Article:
U.S. Department of Transportation CMIP Climate Data Processing Tool
The U.S. Department of Transportation's Coupled Model Intercomparison Project (CMIP) Climate Data Processing Tool provides readily available downscaled climate data in a format that is relevant and useful for transportation planners at a local level. The tool, which is in Excel format, processes raw climate model output to produce projections that are meaningful for transportation planners to consider design or operational changes needed to create transportation infrastructure and services that are more resilient to climate change impacts. For example, the tool can identify projected changes in the frequency and severity of extreme heat days and precipitation events at mid-century and 2100 for a given geographic location.
Proper use of the tool requires transportation practitioners to complete three broad steps:
- Download Data – Identify and download the appropriate climate data, including geographic location, models, and emissions scenario(s).
- Process Data – Use the CMIP Climate Data Processing Tool Excel file to process climate data into specific temperature and precipitation variables.
- Interpret Data – Review the results and apply them to decision-making.
Users identify which climate data to use with the tool by checking the U.S. Bureau of Reclamation's downscaled CMIP3 and CMIP5 Climate and Hydrology Projections (DCHP) website, which includes raw climate modeled data from phase 3 and phase 5 of the World Research Programme's Coupled Model Intercomparison Project (CMIP). To process the data into relevant statistics, users select one of the Excel-based tools depending on the climate data selected (i.e. either the CMIP3 tool or the CMIP5 tool). The tool also includes a User Guide to help walk users through the process of selecting and downloading, processing, and interpreting the data for use in transportation decision-making.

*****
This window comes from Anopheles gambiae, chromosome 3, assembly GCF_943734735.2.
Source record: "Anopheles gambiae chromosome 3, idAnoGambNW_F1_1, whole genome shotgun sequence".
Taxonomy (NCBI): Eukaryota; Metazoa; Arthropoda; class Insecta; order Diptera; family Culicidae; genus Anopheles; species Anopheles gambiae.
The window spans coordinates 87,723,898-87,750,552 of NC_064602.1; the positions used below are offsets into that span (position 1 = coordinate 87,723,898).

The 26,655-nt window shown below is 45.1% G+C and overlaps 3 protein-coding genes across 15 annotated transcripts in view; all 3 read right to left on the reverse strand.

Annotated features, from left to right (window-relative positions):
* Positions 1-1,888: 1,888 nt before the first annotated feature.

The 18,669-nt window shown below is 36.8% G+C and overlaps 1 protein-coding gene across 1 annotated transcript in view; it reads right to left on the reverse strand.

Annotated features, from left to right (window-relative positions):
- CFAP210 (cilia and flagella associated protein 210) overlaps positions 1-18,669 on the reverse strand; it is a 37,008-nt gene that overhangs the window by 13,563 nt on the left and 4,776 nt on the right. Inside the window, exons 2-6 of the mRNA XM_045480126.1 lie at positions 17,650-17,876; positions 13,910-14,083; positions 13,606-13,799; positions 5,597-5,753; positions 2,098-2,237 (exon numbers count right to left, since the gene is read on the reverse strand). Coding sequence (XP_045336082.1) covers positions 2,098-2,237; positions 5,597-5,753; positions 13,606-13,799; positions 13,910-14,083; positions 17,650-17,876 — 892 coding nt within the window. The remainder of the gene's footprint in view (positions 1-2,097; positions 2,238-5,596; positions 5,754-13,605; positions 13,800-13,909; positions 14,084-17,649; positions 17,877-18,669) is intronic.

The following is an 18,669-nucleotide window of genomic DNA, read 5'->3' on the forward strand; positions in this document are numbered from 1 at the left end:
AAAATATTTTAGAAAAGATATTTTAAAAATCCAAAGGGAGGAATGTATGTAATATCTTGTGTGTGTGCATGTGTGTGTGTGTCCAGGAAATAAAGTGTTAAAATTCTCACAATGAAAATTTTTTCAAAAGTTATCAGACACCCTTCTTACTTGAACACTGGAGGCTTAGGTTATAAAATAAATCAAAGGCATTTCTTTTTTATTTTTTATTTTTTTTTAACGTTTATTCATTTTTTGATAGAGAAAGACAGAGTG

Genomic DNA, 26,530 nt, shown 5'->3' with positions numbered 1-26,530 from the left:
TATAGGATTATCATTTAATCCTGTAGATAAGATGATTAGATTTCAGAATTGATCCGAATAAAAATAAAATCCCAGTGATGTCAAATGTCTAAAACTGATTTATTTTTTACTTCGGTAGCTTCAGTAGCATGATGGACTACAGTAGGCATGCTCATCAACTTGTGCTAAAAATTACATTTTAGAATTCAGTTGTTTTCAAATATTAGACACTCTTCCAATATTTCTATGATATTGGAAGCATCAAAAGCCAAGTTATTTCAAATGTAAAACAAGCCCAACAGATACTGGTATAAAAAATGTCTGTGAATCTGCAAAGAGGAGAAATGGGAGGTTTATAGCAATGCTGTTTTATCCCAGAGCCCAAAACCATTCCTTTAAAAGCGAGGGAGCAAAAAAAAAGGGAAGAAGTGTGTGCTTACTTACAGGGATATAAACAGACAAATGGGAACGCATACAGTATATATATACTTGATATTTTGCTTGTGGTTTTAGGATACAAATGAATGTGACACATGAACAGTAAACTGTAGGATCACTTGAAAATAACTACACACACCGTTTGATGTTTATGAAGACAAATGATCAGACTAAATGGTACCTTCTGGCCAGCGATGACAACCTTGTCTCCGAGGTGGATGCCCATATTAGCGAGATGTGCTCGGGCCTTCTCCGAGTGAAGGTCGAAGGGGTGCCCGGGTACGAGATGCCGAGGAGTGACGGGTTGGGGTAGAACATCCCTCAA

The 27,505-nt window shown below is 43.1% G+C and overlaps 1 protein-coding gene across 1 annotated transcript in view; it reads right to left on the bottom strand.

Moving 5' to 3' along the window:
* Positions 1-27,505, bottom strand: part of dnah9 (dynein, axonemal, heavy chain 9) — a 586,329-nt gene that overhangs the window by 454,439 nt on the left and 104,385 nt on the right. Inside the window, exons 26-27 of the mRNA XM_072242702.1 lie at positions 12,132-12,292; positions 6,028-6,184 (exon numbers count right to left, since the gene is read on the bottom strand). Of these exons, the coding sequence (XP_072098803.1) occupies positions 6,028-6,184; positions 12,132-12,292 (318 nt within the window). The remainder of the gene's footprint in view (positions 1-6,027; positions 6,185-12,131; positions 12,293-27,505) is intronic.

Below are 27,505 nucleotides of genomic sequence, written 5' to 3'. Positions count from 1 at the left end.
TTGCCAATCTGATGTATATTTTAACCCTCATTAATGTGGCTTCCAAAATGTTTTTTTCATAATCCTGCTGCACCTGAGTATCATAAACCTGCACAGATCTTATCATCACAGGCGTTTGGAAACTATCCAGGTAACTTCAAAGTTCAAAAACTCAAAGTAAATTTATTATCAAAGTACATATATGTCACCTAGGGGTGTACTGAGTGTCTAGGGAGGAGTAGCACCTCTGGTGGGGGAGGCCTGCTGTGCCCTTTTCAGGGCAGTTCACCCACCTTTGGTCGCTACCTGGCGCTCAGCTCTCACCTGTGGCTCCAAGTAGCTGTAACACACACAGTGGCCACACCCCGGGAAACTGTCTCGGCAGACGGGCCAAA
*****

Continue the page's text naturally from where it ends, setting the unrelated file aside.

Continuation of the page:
The tool was produced and refined as a result of Phase 2 of the U.S. DOT's Gulf Coast Study, which involved the development of this and several other tools to assist transportation agencies across the U.S. with assessing vulnerabilities and evaluating adaptation strategies for infrastructure; and testing of these tools through a detailed vulnerability assessment of transportation infrastructure in the Mobile, Alabama region. The tool can be used by transportation agencies while undertaking the steps outlined in FHWA's Virtual Framework for Vulnerability Assessment.
Securely archived weblinks the CMIP3 or CMIP5 Excel tools are available here:
Publication Date: March 2016
- Climate science
- Modeling tool
- Air temperature
- Precipitation changes